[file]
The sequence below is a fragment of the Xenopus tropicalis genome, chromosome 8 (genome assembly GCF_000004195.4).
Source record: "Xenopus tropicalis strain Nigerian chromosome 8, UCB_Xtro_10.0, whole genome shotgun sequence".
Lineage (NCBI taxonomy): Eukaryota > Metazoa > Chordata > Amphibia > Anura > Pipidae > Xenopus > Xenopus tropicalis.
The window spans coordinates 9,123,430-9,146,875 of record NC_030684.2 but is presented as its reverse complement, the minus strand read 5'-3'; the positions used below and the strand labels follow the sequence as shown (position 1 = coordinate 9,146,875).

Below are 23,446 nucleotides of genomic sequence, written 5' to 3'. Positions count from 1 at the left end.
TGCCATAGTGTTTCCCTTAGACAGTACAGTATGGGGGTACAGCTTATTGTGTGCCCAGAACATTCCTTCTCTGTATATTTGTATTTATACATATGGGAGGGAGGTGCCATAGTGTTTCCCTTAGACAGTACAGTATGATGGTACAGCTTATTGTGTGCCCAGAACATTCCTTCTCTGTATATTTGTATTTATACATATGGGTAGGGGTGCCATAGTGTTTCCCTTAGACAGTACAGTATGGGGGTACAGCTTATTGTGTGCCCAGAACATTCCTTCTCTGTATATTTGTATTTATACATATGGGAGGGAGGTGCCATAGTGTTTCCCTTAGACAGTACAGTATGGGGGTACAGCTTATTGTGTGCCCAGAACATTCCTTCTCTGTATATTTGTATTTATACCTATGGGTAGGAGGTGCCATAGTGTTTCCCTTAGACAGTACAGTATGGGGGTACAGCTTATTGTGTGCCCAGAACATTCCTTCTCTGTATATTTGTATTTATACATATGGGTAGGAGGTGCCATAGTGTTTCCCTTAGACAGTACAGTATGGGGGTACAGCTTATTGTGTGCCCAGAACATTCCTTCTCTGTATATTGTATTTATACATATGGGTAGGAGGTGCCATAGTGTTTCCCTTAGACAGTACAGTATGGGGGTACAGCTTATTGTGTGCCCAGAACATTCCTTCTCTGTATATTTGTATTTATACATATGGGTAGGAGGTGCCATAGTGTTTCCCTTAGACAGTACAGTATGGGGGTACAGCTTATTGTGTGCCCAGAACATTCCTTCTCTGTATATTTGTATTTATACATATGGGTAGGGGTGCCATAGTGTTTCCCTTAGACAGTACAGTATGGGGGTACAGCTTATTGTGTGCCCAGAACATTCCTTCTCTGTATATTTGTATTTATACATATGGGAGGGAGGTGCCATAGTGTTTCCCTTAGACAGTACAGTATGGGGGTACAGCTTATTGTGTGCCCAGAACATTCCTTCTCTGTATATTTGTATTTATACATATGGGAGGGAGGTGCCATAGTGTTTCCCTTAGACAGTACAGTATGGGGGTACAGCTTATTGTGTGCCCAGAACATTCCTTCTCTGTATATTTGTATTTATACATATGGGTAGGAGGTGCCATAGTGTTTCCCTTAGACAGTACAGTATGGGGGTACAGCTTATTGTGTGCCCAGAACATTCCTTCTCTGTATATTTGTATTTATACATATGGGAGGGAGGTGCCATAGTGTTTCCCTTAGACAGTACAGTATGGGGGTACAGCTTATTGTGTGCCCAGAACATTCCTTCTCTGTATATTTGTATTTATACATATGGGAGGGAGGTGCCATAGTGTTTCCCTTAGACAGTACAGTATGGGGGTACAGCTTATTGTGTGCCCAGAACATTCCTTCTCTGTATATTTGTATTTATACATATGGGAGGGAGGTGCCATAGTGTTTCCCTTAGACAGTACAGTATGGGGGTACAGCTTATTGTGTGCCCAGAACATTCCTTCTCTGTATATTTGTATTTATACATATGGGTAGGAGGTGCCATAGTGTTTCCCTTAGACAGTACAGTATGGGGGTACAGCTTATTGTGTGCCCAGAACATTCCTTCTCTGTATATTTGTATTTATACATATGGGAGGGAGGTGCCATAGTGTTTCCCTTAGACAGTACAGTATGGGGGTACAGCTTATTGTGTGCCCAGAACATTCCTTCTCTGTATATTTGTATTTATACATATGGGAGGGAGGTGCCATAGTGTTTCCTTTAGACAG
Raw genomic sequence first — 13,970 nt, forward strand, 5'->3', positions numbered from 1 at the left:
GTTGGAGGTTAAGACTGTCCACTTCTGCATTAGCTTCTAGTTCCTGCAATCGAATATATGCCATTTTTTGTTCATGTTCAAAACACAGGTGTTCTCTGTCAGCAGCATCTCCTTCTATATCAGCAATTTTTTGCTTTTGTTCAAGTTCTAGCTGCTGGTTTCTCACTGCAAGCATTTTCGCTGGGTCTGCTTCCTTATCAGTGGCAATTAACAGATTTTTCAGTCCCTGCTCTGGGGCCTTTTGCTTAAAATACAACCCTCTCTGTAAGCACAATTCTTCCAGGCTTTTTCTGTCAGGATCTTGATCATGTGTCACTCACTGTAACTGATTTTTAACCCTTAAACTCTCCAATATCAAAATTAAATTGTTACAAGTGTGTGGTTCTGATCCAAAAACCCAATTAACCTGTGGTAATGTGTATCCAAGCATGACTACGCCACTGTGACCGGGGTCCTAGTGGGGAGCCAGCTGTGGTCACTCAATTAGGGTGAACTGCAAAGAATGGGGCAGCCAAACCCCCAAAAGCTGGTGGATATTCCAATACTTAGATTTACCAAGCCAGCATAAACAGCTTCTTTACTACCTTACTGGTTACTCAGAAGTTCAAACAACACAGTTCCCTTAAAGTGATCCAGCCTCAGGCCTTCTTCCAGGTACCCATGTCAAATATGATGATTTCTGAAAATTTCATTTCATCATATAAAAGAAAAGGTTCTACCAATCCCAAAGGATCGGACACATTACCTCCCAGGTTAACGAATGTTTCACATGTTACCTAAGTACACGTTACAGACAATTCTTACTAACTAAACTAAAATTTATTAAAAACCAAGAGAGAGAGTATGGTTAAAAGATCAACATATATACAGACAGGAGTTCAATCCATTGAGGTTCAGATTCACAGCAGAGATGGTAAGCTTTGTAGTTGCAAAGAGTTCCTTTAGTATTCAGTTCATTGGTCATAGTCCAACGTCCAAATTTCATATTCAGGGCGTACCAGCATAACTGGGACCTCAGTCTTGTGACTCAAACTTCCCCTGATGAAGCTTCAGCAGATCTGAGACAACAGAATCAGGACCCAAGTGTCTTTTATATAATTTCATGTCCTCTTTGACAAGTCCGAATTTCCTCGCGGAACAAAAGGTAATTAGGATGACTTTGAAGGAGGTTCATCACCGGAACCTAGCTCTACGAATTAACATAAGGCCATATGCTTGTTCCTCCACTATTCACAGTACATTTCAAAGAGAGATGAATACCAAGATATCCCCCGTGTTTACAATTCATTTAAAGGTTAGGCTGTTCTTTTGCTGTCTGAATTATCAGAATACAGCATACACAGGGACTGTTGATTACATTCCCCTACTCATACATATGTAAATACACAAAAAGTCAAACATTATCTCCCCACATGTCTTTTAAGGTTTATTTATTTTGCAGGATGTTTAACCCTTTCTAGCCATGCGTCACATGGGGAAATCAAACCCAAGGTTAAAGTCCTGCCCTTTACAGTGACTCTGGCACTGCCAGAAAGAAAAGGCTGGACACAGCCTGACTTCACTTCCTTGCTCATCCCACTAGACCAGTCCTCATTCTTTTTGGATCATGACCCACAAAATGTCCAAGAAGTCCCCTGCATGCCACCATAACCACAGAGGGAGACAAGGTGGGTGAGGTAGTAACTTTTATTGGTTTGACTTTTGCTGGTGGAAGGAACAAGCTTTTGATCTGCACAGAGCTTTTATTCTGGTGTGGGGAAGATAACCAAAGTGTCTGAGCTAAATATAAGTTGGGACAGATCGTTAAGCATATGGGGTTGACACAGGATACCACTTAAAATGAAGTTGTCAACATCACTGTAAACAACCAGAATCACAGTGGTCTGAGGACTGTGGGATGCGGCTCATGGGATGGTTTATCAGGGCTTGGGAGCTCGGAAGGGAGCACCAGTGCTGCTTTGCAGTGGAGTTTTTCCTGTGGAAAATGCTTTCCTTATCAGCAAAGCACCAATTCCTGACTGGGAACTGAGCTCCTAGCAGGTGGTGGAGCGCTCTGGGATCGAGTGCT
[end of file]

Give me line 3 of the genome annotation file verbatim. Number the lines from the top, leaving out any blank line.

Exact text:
Lineage (NCBI taxonomy): Eukaryota > Metazoa > Chordata > Amphibia > Anura > Pipidae > Xenopus > Xenopus tropicalis.